AC360° Digital Producer
(CNN) – Former USDA employee Shirley Sherrod insists that the White House was behind the rush decision in July to ask her to resign after a conservative web publisher released an edited video clip that seemed to show her recounting racist behavior on her part. But she left open the possibility that the request for her resignation might not have come from “others working for the president” rather than directly from President Obama.
After a meeting with Sherrod Tuesday morning, Agriculture Secretary Tom Vilsack repeated his previous assertions that he did not speak with anyone at the White House before deciding to force Sherrod to step down.
Related: Sherrod turns down job offer from Vilsack
"This was my responsibility," he said. "I disappointed the president (and) the country. ... I have to live with that."
But, in an interview set to air Tuesday on Anderson Cooper 360° Sherrod said “I stand by that” when asked about her past assertions that the White House had been involved in the loss of her job.
“I was told that it was the White House and even though – I mean he [Vilsack] did the correct thing. He took the blame. That’s what he’s supposed to do as Secretary of Agriculture but I know what I was told: The White House wanted me to resign. Now whether that came directly from the president or others working for the president, I can’t say. But I know I was told, on July 19, it was the White House.”
In the interview, CNN’s John Roberts also asked Sherrod about Andrew Breitbart, the web publisher who posted the heavily edited video.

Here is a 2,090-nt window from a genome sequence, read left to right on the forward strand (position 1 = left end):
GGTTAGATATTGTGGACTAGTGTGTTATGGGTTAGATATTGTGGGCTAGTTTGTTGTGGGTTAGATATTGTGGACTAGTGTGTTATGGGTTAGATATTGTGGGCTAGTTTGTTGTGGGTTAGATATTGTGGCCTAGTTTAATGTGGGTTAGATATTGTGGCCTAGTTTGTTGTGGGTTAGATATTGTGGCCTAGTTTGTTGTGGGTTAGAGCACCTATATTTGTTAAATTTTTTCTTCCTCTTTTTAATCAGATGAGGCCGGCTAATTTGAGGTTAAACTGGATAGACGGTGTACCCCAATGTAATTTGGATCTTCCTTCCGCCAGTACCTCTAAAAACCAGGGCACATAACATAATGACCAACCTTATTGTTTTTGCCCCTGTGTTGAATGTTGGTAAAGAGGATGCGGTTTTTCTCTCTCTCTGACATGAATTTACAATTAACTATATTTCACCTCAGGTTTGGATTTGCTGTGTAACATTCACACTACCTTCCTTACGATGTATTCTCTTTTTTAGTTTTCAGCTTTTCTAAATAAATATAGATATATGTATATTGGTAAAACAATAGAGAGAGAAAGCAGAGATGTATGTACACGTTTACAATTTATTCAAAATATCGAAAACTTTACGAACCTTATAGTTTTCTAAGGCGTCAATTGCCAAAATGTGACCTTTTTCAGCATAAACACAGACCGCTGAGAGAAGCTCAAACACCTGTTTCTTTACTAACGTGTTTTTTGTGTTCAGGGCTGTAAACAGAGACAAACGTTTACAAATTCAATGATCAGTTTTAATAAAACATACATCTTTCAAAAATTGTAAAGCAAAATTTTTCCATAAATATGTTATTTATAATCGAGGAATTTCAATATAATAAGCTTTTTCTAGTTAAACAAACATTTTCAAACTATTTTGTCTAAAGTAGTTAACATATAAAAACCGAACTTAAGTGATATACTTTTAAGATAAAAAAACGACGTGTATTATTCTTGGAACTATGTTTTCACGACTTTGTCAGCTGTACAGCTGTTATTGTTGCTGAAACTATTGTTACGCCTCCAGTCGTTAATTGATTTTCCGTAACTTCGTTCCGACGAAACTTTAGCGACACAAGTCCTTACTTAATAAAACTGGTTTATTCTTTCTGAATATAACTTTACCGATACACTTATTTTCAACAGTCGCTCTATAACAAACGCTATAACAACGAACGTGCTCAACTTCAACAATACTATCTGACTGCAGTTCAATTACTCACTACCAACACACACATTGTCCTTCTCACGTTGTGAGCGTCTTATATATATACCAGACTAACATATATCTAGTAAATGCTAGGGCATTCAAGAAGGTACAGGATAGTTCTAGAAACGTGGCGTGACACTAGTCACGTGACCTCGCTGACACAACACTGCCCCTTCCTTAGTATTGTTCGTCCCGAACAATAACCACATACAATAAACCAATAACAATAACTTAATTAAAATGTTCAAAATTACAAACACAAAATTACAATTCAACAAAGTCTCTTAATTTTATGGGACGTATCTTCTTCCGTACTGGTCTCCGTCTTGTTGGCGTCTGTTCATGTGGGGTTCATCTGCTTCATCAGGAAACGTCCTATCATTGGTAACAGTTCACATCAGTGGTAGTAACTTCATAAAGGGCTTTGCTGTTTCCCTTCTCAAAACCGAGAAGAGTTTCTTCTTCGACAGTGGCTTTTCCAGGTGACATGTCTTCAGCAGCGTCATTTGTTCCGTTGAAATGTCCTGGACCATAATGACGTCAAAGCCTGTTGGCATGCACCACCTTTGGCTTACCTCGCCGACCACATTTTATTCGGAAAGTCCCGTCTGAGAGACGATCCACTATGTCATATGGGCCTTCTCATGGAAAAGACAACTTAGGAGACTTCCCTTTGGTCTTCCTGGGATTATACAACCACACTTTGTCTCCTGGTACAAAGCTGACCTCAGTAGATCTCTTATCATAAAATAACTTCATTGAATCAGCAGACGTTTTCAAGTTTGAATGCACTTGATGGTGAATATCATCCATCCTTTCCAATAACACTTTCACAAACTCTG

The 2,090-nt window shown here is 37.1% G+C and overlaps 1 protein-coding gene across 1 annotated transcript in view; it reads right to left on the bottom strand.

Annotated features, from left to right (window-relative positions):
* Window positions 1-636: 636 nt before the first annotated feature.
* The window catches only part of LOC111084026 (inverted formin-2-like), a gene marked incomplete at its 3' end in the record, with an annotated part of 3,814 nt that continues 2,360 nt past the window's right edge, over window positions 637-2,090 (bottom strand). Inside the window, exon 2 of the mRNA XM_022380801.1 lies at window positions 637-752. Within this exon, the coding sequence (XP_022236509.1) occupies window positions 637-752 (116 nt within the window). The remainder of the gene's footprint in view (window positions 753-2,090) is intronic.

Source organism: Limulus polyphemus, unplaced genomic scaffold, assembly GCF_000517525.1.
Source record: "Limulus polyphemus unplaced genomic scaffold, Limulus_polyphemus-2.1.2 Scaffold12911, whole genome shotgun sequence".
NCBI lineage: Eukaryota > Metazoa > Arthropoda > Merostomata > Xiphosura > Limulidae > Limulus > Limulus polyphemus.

Watch more of the interview Tuesday night on Anderson Cooper 360°.
CNN Wire Staff
Washington (CNN) - Shirley Sherrod, who received an apology after being forced to resign from the Agriculture Department, declined an offer Tuesday to serve as the agency's deputy director of the Office of Advocacy and Outreach.
The position includes administration and outreach to improve the Agriculture Department's civil rights efforts and image nationwide.
Sherrod met Tuesday morning with Agriculture Secretary Tom Vilsack to discuss the job offer.
It was the first face-to-face meeting between the two since a controversial sequence of events last month culminated in Sherrod's stepping down.
Updated: 10:56 a.m.
President Barack Obama said Thursday that Shirley Sherrod "deserves better than what happens last week when a bogus controversy ... led to her forced resignation."
"Many are to blame" for the reaction that followed, he said, "including my own administration."
Her whole story, Obama said he told Sherrod, "is exactly the kind of story we need to hear in America (because) we all have our biases."
The president made his remarks during an appearance at the National Urban League's 100th Anniversary Convention in Washington.
Shirley Sherrod told a panel at the National Association of Black Journalists convention Thursday she would pursue a lawsuit against blogger Andrew Breitbart.
"I will definitely do it," she said, when asked about rumors she was considering legal actions.
The Sherrod controversy began after conservative blogger Breitbart posted a portion of the speech in which Sherrod spoke of not offering her full help to a white farmer. The original post indicated that the incident Sherrod mentioned occurred when she worked for the Agriculture Department, and news outlets quickly picked up on the story.
CNN Political Ticker
Rush Limbaugh said Thursday on his radio show that Fox News and at least one of its anchors "caved" in its coverage of Shirley Sherrod, the former USDA employee who was fired in haste on Monday after an edited clip of her was posted on a conservative website.
"I have to go after it … because even Fox caved on this," Limbaugh said. "Even Shep Smith. Even poor old Shep Smith went down there and said that everybody's wrong on this, that [BigGovernment.com founder Andrew] Breitbart is wrong and so forth. There's only a handful of us that have the guts to put this story straight. If we don't hammer back nobody will."
Limbaugh dismissed the story, saying he was bored by it.
Anderson Cooper goes beyond the headlines to tell stories from many points of view, so you can make up your own mind about the news. Tune in weeknights at 8 and 10 ET on CNN.
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